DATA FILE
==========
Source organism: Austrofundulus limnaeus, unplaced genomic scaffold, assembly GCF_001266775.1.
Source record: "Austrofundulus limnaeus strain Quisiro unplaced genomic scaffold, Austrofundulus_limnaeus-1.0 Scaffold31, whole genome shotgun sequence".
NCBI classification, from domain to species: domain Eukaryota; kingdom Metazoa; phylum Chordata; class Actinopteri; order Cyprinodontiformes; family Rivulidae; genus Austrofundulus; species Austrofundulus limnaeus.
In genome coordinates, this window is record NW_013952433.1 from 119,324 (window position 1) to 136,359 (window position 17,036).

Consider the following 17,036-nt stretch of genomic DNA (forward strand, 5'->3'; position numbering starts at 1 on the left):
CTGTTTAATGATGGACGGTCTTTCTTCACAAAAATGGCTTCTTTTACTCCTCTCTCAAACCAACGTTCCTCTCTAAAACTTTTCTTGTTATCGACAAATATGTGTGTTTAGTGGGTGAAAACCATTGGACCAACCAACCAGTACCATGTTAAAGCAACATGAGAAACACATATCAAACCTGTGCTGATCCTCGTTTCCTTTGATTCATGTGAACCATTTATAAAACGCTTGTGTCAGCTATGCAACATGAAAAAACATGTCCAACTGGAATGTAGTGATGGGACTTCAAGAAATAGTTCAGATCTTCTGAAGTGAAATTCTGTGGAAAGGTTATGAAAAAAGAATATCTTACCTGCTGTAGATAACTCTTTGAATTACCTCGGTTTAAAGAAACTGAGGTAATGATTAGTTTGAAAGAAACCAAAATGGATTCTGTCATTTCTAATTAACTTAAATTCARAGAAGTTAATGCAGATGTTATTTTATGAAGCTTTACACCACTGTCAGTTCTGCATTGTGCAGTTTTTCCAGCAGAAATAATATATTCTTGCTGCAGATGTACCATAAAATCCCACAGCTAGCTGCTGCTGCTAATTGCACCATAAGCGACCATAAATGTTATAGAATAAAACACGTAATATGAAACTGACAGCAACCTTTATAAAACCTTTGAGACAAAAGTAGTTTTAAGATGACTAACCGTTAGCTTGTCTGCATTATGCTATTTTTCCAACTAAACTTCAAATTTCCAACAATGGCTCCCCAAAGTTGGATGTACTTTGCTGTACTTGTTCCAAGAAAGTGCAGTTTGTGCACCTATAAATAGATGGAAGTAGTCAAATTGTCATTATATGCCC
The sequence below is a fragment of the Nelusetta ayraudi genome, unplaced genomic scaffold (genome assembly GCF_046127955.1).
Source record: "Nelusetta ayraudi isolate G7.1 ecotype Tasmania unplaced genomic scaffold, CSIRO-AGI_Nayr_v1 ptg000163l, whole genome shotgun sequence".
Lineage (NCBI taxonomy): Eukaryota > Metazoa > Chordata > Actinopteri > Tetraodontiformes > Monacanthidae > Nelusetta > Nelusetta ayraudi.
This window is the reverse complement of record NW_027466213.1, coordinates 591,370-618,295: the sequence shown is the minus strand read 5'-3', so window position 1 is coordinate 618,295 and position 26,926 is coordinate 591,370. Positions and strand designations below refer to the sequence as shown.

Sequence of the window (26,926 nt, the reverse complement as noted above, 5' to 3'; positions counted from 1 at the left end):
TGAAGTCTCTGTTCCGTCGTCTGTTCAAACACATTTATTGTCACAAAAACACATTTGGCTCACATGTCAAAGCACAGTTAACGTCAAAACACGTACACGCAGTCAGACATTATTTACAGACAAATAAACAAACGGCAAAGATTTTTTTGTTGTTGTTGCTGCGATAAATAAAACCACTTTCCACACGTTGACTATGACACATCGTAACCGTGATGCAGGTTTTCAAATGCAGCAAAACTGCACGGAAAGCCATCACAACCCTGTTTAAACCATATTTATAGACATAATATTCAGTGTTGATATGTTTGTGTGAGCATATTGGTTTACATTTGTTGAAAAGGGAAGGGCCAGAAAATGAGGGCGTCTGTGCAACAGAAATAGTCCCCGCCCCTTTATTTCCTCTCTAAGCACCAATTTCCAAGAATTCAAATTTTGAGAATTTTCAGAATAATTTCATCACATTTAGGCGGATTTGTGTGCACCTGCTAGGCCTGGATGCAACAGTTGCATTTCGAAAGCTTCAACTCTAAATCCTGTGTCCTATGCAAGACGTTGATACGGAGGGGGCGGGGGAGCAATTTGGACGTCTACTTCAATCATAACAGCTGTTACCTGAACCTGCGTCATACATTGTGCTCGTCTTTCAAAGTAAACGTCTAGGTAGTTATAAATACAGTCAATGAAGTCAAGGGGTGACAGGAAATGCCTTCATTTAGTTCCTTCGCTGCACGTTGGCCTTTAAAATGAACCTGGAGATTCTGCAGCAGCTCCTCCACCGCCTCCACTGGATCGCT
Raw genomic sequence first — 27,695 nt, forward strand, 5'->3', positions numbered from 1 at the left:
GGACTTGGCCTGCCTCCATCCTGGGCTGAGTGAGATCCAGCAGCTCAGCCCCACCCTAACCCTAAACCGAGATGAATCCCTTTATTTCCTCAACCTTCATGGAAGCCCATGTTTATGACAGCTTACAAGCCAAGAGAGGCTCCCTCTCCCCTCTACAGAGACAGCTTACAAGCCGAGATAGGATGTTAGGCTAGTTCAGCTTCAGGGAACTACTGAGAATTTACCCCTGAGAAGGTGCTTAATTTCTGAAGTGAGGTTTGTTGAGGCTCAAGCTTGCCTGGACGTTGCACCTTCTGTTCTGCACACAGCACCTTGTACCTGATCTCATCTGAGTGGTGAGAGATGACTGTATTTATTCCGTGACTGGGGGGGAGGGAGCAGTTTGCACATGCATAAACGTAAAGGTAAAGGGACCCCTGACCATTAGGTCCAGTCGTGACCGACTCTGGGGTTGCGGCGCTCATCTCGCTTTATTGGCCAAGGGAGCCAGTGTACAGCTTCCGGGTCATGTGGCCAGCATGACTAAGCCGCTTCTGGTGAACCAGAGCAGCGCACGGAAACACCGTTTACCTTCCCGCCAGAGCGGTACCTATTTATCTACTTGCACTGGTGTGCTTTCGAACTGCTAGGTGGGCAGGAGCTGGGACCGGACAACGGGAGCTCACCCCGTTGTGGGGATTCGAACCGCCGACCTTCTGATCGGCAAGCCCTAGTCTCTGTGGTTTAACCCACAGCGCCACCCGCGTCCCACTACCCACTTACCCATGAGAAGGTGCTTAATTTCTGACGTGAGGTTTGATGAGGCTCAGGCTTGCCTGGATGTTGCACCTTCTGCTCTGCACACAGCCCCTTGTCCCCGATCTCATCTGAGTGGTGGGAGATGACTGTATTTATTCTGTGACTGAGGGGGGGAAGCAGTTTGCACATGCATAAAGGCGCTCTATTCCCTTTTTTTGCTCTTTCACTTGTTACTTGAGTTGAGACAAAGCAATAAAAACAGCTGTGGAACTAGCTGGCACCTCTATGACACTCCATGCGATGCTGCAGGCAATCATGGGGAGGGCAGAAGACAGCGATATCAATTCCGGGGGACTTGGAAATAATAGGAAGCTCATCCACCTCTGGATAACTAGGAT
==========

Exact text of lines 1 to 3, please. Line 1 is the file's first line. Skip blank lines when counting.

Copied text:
Source organism: Austrofundulus limnaeus, unplaced genomic scaffold, assembly GCF_001266775.1.
Source record: "Austrofundulus limnaeus strain Quisiro unplaced genomic scaffold, Austrofundulus_limnaeus-1.0 Scaffold31, whole genome shotgun sequence".
NCBI classification, from domain to species: domain Eukaryota; kingdom Metazoa; phylum Chordata; class Actinopteri; order Cyprinodontiformes; family Rivulidae; genus Austrofundulus; species Austrofundulus limnaeus.